Martinez Brothers: "We Hope EDM Gets More Popular and More Kids Get Into It"
With a little mentoring from veteran house DJs like Dennis Ferrer and Jerome Sydenham, the boys cut their teeth at NYC's seminal club Shelter before they were even of legal age. This was back in 2006.
Fast-forward to 2012, and the Martinez Brothers are globetrotting DJs, playing the hottest spots from Los Angeles to Ibiza and boasting their first handful of original releases on labels like Real Tone and Dennis Ferrer's Objektivity.
Ahead of their headlining gig at Space on Saturday, Crossfade caught up with the Martinez boys to talk about the DJing game, commercial vs. underground house, and their new label.
Crossfade: How did you guys first get into electronic dance music?
Martinez Brothers: Our father, funnily enough. He's the one that actually introduced us to a lot of different types of music: salsa, jazz, disco, and obviously house.
When did you first get behind the decks?
We got into DJing when were around 17 and 14, and it wasn't until our first gigs that we realized that we wanted to do it for real. If it hadn't been for DJing, we would definitely be still involved in music in one way another -- maybe not house music, probably more Latin stuff, and hip-hop maybe, but definitely producing and performing in one way or another.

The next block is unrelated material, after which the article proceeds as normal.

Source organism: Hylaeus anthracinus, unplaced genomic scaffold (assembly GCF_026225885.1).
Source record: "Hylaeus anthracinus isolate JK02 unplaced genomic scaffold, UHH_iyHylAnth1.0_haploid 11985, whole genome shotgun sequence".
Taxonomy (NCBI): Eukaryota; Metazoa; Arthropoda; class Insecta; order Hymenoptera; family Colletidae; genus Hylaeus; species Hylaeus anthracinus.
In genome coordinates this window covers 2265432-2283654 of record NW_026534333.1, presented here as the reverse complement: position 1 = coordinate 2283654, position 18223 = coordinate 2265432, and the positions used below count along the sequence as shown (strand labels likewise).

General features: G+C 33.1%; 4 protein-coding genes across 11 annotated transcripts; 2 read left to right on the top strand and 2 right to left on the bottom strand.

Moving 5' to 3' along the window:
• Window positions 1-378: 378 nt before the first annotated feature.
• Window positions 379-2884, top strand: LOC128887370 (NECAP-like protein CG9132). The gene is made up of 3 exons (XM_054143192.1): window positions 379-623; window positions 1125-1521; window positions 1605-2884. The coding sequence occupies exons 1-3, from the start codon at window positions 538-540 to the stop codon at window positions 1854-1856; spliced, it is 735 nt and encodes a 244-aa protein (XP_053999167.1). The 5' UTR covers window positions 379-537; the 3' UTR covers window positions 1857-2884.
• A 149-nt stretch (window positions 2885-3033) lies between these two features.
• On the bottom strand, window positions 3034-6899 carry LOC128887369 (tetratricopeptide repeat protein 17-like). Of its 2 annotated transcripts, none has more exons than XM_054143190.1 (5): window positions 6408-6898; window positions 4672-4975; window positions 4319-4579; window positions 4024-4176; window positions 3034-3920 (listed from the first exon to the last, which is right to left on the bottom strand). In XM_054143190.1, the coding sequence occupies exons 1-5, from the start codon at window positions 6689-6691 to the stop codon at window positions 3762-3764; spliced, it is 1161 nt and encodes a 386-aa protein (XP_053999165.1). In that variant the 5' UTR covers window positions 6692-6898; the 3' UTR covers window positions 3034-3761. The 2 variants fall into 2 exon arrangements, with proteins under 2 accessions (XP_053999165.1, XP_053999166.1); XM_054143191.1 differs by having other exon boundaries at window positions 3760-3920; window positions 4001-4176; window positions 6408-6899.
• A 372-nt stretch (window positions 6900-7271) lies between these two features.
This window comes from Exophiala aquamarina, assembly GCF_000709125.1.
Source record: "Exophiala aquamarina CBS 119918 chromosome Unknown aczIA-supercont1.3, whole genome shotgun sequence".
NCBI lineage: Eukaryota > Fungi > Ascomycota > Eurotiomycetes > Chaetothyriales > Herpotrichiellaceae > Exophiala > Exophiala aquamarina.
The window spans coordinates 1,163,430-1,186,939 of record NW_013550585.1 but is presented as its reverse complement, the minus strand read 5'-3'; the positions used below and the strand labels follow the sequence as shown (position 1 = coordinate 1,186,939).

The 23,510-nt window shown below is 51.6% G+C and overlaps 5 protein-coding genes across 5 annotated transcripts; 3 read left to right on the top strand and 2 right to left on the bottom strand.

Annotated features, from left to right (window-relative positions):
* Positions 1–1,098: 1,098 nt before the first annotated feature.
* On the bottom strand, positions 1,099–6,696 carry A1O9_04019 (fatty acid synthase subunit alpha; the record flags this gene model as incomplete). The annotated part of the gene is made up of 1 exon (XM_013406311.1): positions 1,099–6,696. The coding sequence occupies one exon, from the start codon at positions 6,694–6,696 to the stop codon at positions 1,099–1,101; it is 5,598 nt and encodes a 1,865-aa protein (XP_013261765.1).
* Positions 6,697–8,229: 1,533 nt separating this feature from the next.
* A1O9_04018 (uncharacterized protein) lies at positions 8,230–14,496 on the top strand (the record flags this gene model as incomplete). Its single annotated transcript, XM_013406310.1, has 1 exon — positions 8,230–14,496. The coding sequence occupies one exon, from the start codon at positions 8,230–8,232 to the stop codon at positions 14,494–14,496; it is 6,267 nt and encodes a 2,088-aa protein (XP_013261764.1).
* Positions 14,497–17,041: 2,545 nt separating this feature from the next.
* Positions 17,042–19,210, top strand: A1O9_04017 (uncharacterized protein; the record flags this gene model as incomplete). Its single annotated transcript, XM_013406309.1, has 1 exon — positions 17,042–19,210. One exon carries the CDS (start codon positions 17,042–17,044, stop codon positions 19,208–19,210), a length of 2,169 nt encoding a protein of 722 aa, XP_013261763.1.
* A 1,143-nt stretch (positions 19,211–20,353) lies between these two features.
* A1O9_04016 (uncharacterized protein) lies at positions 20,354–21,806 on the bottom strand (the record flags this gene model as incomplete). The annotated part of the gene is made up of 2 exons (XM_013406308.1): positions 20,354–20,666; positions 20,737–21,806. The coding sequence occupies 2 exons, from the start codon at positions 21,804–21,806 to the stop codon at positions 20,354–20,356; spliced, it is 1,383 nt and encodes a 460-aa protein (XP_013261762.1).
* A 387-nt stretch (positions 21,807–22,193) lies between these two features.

What was it like getting gigs at clubs before you were old enough to even get admitted and party there?
We got a pretty crazy understanding for the scene and music from early on, so I think it kind of gave us a head start in a way. But we're still growing and have a lot more to grow -- the growing process never stops.
What's it like for two brothers being creative and professional partners? Do you guys have a cordial relationship for the most part, or is there any sibling rivalry and head-butting going on?
We both do everything. Sometimes we're laid-back, sometimes we're getting crazy. DJing is all about mood, which is what makes it special in our opinion. There is no rivalry -- we're brothers, so it takes a little weight off. We know each other like the backs of our hands.